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In 1986, Gotti narrowly escaped death when conspirators detonated a car they thought he was riding in — only to find they had mistaken another man for him.Anthony Pescatore/NY Daily News Archive via Getty Images
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John Gotti was once asked if he disliked being called the “Dapper Don,” to which he replied, “No. This is my public, they love me.”Robert Rosamilio/NY Daily News via Getty Images
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He made the Gambino crime family very wealthy, pulling in $500 million during his time as boss through various illegal activities.Wikimedia Commons
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Gotti started his life of crime at age 12 as an errand boy for a social club run by Carmine Fatico – a captain in the Gambino crime family.NYPD
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He was left with a permanent limp after he tried to steal a cement mixer at age 14 and part of the machinery fell on his toes.Wikimedia Commons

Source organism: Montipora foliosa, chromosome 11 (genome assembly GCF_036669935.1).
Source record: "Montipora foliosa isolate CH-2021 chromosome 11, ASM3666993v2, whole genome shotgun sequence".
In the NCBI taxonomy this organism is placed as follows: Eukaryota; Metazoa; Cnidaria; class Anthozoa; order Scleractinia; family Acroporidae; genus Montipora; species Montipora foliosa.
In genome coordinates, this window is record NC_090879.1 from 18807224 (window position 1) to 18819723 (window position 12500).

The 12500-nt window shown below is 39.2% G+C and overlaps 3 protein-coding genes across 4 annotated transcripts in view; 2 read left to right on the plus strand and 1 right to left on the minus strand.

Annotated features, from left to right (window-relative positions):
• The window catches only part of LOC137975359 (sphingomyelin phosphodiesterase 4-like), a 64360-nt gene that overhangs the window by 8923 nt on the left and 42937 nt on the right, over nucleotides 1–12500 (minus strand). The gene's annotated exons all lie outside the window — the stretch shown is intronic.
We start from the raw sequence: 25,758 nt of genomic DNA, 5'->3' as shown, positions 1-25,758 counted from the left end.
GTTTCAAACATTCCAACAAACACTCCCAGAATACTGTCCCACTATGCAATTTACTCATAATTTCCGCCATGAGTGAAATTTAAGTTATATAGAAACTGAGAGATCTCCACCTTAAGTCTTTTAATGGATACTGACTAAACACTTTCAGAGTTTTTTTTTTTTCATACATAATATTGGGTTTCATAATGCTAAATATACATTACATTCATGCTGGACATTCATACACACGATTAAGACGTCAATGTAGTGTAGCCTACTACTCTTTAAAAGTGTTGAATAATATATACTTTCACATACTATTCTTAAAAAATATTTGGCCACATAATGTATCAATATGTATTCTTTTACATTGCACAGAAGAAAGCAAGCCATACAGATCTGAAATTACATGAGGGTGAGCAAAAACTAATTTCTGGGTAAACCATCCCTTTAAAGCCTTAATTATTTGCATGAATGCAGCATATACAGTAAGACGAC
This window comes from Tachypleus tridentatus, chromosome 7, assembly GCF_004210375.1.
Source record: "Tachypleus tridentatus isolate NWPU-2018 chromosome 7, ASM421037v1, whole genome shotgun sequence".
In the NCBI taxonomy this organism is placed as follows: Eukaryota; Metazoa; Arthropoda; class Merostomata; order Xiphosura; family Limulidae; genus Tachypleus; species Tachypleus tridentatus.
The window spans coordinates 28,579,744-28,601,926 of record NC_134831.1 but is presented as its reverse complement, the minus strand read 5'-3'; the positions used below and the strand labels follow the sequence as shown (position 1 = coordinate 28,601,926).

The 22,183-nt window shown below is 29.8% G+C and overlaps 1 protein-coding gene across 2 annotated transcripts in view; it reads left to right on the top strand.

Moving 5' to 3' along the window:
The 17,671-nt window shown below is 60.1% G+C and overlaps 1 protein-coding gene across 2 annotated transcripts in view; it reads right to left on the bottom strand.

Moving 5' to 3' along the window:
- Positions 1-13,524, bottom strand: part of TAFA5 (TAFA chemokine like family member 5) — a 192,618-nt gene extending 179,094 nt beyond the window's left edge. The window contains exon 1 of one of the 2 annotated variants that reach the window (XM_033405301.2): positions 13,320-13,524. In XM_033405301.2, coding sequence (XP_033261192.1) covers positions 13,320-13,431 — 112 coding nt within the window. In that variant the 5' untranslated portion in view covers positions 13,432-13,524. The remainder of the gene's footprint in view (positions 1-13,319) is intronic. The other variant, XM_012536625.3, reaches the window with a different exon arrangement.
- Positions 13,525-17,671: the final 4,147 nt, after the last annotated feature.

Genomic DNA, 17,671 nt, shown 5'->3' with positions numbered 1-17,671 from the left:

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Growing up, John Gotti led his own street gang in his Queens, New York neighborhood called the Fulton-Rockaway Boys.Wikimedia Commons
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Gotti orchestrated the murder of then-acting Gambino crime boss Paul Castellano outside of a Manhattan steakhouse.Ruby Washington/New York Times Co./Getty Images
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Immediately after his 1990 arrest, Gotti reportedly told the officers, “3-to-1 odds I beat this case.”FBI